A deed is a legal document that transfers title to a piece of property from its current owner (the “grantor”) to a new owner (the “grantee”). Different real estate transactions require different New Jersey deed forms. Here are some of the most commonly used deed forms in New Jersey.
A New Jersey general warranty deed does more than just transfer a piece of property to a new owner. It guarantees that the grantor gives a complete, defect-free, unencumbered ownership interest in real property to the grantee.
This guarantee extends to all prior grantors of the property as well. If the grantee later discovers defects or encumbrances that the grantor did not disclose, they may hold the grantor responsible for clearing the defects in the title.
A quitclaim deed transfers a piece of real property from a grantor to a grantee, but without any guarantees. A New Jersey quitclaim deed transfers the title “as-is,” which may be incomplete, encumbered, or defective.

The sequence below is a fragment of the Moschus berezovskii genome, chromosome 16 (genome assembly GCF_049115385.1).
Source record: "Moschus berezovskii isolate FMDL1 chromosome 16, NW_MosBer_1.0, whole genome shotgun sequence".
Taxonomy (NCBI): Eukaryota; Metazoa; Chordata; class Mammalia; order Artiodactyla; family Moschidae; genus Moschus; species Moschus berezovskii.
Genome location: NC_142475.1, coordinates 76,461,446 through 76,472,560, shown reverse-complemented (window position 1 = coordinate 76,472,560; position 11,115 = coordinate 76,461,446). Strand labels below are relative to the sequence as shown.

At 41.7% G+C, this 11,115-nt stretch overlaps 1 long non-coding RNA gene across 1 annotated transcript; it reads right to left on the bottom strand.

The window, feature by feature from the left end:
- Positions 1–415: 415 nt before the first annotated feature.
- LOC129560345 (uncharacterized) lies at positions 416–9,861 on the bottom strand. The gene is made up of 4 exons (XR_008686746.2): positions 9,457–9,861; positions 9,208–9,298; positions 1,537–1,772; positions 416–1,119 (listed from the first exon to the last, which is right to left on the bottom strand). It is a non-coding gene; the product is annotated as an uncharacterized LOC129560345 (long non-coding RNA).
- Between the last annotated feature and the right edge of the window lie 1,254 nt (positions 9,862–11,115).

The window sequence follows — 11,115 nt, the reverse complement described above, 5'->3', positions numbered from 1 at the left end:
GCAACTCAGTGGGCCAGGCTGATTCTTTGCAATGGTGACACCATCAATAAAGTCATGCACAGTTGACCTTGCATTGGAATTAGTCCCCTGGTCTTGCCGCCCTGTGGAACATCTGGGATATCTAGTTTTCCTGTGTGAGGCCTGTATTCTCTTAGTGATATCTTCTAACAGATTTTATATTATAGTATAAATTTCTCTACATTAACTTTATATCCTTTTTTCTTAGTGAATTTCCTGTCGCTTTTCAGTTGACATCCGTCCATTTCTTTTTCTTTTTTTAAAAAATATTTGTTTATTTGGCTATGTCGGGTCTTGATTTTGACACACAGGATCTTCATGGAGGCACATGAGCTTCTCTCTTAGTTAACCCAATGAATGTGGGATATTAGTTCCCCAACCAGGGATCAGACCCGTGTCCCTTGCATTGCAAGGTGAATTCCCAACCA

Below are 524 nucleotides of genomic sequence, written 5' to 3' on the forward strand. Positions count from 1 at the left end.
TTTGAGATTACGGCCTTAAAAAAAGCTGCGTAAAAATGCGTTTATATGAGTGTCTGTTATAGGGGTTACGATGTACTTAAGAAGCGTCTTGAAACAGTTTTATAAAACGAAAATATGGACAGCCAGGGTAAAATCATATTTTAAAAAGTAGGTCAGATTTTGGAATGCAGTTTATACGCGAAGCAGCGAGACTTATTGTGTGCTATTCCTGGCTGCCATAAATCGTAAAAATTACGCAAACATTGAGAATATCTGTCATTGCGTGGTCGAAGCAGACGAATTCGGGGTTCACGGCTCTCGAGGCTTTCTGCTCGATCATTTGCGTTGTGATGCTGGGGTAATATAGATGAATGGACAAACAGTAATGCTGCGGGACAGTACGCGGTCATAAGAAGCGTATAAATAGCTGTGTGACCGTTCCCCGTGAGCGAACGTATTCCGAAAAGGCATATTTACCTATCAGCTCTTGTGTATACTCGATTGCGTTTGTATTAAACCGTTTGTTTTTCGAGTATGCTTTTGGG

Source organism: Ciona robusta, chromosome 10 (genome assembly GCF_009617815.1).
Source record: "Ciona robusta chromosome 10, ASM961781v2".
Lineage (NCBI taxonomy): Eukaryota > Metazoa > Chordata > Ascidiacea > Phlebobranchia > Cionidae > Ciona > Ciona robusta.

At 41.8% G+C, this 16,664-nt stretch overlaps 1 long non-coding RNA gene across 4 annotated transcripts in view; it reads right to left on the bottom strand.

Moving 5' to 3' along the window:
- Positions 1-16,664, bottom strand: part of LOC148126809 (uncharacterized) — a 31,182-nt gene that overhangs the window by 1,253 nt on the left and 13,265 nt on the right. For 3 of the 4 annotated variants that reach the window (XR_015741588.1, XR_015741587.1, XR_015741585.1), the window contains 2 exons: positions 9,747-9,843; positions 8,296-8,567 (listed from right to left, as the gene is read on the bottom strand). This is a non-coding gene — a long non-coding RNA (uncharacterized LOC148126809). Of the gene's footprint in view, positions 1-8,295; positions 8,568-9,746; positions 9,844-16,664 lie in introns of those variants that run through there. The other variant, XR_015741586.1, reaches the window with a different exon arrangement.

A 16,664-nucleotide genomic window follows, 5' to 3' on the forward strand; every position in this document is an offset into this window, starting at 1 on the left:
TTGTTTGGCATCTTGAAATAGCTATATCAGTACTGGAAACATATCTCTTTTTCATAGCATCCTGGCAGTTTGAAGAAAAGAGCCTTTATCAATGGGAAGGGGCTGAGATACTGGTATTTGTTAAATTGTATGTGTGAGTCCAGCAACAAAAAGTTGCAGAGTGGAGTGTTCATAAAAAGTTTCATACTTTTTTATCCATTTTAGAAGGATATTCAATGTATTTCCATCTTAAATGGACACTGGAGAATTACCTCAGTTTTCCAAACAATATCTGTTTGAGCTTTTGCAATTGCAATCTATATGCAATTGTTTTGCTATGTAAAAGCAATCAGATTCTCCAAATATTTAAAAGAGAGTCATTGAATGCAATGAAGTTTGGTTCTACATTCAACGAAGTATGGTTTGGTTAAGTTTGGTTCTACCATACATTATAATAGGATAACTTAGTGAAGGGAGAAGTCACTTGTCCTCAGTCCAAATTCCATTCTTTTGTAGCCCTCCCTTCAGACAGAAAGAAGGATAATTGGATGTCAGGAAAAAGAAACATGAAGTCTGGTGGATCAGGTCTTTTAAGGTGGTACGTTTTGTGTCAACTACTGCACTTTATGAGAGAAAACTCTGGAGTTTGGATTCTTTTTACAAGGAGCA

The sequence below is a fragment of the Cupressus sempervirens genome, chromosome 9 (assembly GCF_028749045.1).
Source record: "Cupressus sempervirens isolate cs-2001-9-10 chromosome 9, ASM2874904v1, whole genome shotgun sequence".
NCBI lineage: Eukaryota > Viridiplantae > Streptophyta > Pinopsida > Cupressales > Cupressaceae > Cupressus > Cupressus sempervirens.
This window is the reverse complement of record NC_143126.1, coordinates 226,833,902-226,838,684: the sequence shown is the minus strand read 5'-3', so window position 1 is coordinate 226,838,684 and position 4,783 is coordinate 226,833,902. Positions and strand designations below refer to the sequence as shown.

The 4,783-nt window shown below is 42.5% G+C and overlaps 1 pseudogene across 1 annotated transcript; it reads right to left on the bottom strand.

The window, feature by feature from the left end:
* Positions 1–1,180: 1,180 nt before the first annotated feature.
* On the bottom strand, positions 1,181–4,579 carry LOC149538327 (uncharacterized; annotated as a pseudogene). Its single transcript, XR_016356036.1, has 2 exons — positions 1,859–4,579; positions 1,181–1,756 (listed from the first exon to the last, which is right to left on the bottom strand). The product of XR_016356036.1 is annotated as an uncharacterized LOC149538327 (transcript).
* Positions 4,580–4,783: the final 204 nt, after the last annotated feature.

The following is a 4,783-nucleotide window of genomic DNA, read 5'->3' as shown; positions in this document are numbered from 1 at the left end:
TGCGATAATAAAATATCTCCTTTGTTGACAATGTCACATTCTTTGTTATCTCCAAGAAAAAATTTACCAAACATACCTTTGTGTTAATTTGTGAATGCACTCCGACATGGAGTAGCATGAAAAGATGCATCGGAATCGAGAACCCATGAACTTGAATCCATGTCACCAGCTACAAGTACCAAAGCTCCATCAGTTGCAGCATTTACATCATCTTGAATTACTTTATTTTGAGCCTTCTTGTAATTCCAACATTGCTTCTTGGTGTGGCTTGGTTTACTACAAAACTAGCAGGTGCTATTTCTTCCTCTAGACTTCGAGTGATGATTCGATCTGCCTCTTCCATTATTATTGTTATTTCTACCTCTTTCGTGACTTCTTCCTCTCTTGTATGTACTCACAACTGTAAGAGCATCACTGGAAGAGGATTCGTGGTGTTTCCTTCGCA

Because a quitclaim deed makes no guarantees to the grantee, it’s rarely used in real estate purchase transactions. The most common uses for a quitclaim deed are gifts between family members and transfers between former spouses in a divorce.
A special warranty deed offers more guarantees than a quitclaim deed but fewer than a general warranty deed. A New Jersey Special Warranty Deed guarantees that the title is free from any undisclosed defects or encumbrances caused or suffered by the grantor.
This guarantee does not extend to prior owners, however. Undisclosed defects and encumbrances attached before the grantor took title to the property are not the responsibility of the grantor.
A deed of trust is a type of deed that transfers part of a borrower’s ownership interest in real property to a lender.
The lender then becomes the trustee of the property as security for the loan. They can sell the property without a court order if necessary to collect on the loan if the borrower defaults.
New Jersey deeds of trust are not permitted. Instead, lenders in New Jersey may secure their loans using an instrument called a mortgage.
This is a very similar document to a deed of trust. However, under a mortgage, the lender still has to go through the court in a process called “foreclosure” to sell the property.
Here are a few frequently asked questions about deeds in New Jersey.